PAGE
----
Next Step For McCarthy Is Completing Staff


Head Coach Mike McCarthy

With the hiring of longtime NFL coach Dom Capers to run Green Bay's defense, Head Coach Mike McCarthy will now turn his attention to filling out the remainder of the coaching staff, which includes several positions on defense as well as strength and conditioning coordinator.

McCarthy said that he was meeting Monday with potential coaches for his staff, and also had a number of interviews scheduled for the next three or four days. Capers, who has not arrived in Green Bay yet due to travel issues, will be involved in the interviews for the openings on defense.

"We've had a number of coaches in town throughout last week and we'll continue this week," McCarthy said. "He's been updated of the individuals that we're talking to, and we'll move through that process this week together."

One opening on the staff that has been filled is special teams coordinator, where Shawn Slocum was tabbed last week to replace Mike Stock, who retired shortly after the end of the regular season.

Slocum served on Green Bay' staff the last three seasons as the assistant special teams coach, helping tutor many of the Packers' core special teams players such as Will Blackmon, Jarrett Bush, Desmond Bishop and Charlie Peprah.

"Going through the special teams coordinator hiring process, I had an opportunity to talk to a number of different people," McCarthy said. "I had an opportunity to bring some individuals in, and time and time again, frankly, it just kept going back to Shawn.

"I think Shawn Slocum is an excellent coach. I just think the response in the building was evident, from his fellow coaches, the people in personnel and throughout, and the players, the feedback from the players, how excited everybody is for Shawn to put his blueprint on the special teams. I clearly thought he was the best choice for that position."

Slocum will be charged with improving a special teams group that had its struggles in '08. After the special teams made a noticeable jump in production in 2007, evidenced by their rise from 32nd in the league in 2006 to 7th in '07 in the Dallas Morning News' annual special teams rankings, the Packers' production in kickoff return and kickoff coverage took a step back this season.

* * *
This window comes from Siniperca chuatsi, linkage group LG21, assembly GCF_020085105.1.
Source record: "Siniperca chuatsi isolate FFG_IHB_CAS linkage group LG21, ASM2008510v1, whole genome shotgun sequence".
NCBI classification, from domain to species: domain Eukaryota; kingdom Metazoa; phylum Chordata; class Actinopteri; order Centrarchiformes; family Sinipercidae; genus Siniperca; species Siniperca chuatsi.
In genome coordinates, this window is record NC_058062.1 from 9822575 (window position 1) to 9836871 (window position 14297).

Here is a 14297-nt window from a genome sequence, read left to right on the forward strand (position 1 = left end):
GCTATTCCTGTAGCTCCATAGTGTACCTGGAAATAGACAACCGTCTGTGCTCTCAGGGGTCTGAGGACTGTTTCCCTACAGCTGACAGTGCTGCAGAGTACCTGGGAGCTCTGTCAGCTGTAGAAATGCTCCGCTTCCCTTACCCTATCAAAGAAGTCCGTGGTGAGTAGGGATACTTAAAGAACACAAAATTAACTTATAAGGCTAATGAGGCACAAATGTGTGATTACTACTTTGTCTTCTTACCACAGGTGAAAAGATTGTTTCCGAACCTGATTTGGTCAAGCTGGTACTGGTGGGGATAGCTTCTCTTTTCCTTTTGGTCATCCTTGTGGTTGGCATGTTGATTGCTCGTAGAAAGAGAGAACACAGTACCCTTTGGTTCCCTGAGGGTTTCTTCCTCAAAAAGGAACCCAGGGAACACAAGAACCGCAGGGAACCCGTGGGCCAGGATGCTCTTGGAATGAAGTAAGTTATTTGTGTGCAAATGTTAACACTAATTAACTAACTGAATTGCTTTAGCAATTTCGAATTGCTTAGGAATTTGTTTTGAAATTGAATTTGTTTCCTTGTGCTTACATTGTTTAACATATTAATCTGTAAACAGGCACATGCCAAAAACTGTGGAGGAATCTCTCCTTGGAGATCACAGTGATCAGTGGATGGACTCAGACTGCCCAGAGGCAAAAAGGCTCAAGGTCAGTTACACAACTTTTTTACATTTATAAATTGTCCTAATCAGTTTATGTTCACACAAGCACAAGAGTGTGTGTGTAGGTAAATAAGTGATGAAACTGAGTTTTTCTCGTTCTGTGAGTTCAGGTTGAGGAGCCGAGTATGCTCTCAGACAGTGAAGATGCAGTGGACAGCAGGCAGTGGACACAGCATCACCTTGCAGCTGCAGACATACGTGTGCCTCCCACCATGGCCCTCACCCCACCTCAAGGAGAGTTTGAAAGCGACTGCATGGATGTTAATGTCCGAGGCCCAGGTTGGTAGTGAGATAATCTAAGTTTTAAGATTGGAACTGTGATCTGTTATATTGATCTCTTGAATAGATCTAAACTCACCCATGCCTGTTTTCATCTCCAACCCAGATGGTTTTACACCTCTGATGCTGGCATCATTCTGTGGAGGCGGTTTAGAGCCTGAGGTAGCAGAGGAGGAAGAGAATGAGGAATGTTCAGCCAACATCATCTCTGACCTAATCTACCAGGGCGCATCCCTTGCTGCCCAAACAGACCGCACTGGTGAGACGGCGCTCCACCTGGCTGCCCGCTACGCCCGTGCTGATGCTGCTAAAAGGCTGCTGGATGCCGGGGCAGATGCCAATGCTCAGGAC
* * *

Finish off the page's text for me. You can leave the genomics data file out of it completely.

The Packers finished last in the league this season in kickoff return average at 20.1, and ranked tied for 19th in the NFL as they allowed opponents to post a 23.4 average on kick returns. Green Bay gave up seven kickoff returns of 40-plus yards, which tied Kansas City and Denver for the most in the league.

Although Slocum worked with Stock the past three seasons, McCarthy said he is confident that Slocum will put his own mark on the team's special-teams units.

"I think that's such a misconception of any assistant that's promoted for his first coordinator type position," McCarthy said. "It's important for anybody to step into the new chair and to be himself, to put his blueprint on that group. I'm not looking to hire an assistant that wants to do it like the coordinator that was there before him.

"That's not the intent, because the game of football in the NFL is always revolving. It changes. People do different things. Schematically every year there's new ideas, and I say new ideas, things that may have happened 10 years ago, but people are adjusting and moving all the time, and it's important for the new coach, in Shawn's circumstances, to put his ideas, to put his blueprint on the special teams."

{sportsad300}Another area of the coaching staff that will see a change in 2009 is at strength and conditioning coordinator. Rock Gullickson, who served in that role since McCarthy took the helm in '06, was one of six assistants released by the team on Jan. 5.

McCarthy said he expected to make a hire for that position in the next couple of days from a group of five finalists that includes Mark Lovat, who has been with the team as an assistant strength and conditioning coach since 1999.

McCarthy said the thought process that went into making the change in strength and conditioning was similar to the one that made him go in a different direction on the defensive side of the ball. He wanted to see progress from each season, and the growth and improvement that he was looking for was not there.

"There is an environment that existed that was not what I was looking for frankly, and that's why it was another tough, difficult change to make, especially on a personal level," McCarthy said. "But it's a big part of our program. It's a part of our program that needs to improve.

"We are a young football team, and we need to make the changes. I don't care if we're lifting free weights, flipping tires, or whatever we are doing, but we need to do a better job in there."

This article has been reproduced in a new format and may be missing content or contain faulty links. Please use the Contact Us link in our site footer to report an issue.

Related Content